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A 10-year assessment of information and communication technology tasks required in undergraduate agriculture courses
ARTICLE

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Computers & Education Volume 59, Number 2, ISSN 0360-1315 Publisher: Elsevier Ltd

Abstract

This study sought to assess required information and communication technology (ICT) tasks in selected undergraduate agriculture courses in a land-grant university during a 10-year period. Selected agriculture faculty members in the fall 1999 (n = 63), 2004 (n = 55), and 2009 (n = 64) semesters were surveyed to determine the ICT tasks they required of students. There were significant (p < .05) increases in the number of required Internet and electronic mail tasks between 1999 and 2009; but no significant changes in the number of word processing, computer graphics, spreadsheet, database, or miscellaneous ICT tasks required over the period. In 1999, three specific tasks (receive electronic mail, search the Internet, and type a lab or project report) were required in more than 50% of courses; in 2009, these three tasks plus three additional tasks (send electronic mail, submit assignments as attached electronic mail files, and use Blackboard© to acquire course information) were required in a majority of courses. Faculty with higher levels of self-perceived ICT skills and those teaching higher-level courses tended to require larger and more diverse sets of ICT tasks than other faculty. Course level explained the largest proportion of unique variance in the number of required spreadsheet, word processing, computer graphics, and miscellaneous ICT tasks. Self-perceived ICT skills and course level explained approximately equal amounts of the unique variance in total ICT tasks required. Both the quantity and complexity of ICT in undergraduate agriculture courses should be increased.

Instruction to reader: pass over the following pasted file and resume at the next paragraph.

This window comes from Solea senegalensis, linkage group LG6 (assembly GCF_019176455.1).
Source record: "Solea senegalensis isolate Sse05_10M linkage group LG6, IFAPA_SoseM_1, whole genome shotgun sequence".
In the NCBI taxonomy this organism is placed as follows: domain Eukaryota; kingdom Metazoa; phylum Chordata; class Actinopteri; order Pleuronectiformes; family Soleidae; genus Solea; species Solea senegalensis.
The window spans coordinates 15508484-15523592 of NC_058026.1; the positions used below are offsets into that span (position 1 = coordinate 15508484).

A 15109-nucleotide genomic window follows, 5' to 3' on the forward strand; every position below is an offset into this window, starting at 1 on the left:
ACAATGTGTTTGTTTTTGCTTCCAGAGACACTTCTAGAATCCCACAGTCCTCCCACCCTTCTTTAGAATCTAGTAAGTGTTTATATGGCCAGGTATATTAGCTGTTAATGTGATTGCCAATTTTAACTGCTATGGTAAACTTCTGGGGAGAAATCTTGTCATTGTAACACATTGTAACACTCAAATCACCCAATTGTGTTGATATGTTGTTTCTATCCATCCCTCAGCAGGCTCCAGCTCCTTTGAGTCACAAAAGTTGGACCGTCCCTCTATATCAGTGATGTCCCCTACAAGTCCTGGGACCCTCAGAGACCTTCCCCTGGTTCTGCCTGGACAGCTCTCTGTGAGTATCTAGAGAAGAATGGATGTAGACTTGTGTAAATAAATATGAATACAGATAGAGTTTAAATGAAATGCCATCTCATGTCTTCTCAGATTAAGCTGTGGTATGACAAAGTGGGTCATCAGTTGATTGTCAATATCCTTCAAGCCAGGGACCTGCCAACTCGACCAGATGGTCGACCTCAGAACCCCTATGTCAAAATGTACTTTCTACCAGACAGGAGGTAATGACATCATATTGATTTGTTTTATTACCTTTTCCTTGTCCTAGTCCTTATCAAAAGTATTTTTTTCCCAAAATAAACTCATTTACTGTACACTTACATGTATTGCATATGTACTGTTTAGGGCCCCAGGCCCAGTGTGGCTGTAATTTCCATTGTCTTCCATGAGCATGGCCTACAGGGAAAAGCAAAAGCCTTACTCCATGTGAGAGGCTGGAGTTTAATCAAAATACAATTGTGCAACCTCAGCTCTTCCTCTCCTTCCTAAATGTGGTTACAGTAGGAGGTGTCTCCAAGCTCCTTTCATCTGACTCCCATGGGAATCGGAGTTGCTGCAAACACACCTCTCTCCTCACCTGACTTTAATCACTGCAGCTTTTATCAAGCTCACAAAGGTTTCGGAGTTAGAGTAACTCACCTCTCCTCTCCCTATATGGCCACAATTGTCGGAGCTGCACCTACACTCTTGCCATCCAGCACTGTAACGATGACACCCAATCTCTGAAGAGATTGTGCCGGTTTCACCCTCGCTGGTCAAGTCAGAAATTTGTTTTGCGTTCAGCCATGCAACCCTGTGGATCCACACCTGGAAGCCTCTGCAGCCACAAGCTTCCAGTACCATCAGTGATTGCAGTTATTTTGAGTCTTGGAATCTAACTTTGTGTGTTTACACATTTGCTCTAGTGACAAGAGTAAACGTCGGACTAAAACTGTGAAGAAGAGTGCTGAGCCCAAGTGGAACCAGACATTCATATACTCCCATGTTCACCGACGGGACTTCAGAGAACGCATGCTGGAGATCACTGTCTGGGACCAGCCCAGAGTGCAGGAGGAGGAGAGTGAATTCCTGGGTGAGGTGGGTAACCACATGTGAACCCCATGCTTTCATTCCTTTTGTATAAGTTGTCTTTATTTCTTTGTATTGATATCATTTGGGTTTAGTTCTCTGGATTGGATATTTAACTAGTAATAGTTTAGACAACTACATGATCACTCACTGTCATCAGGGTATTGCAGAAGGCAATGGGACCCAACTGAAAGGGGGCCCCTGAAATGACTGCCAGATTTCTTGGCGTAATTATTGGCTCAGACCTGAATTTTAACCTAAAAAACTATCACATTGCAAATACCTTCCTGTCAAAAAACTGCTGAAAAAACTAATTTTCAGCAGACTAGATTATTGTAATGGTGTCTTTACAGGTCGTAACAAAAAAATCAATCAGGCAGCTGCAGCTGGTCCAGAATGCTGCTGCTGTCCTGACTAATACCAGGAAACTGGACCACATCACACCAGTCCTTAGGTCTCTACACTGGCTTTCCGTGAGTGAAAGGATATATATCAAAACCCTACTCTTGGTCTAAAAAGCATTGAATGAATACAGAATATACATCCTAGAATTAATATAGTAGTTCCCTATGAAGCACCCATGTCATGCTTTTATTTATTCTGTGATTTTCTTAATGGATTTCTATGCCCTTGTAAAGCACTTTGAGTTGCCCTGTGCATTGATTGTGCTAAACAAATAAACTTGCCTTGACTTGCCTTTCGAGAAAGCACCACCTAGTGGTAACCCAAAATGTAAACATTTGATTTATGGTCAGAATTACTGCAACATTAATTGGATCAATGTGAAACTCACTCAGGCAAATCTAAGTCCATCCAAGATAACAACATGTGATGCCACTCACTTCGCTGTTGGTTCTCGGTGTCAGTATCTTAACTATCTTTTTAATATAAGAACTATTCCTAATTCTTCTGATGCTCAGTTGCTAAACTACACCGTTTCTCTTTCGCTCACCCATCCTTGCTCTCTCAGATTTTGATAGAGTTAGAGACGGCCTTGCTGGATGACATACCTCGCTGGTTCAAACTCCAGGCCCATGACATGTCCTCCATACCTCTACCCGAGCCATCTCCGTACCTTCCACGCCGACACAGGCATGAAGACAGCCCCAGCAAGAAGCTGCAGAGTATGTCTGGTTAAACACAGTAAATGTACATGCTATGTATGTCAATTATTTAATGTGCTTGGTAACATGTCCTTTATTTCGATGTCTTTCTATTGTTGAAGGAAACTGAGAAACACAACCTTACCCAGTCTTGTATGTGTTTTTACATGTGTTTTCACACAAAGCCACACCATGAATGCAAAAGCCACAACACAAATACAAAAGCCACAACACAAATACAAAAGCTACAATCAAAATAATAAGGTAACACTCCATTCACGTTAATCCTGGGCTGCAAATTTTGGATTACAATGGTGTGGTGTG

Citation

Edgar, L.D., Johnson, D.M. & Cox, C. (2012). A 10-year assessment of information and communication technology tasks required in undergraduate agriculture courses. Computers & Education, 59(2), 741-749. Elsevier Ltd. Retrieved December 15, 2019 from .

This record was imported from Computers & Education on January 31, 2019. Computers & Education is a publication of Elsevier.

Full text is availabe on Science Direct: http://dx.doi.org/10.1016/j.compedu.2012.03.008

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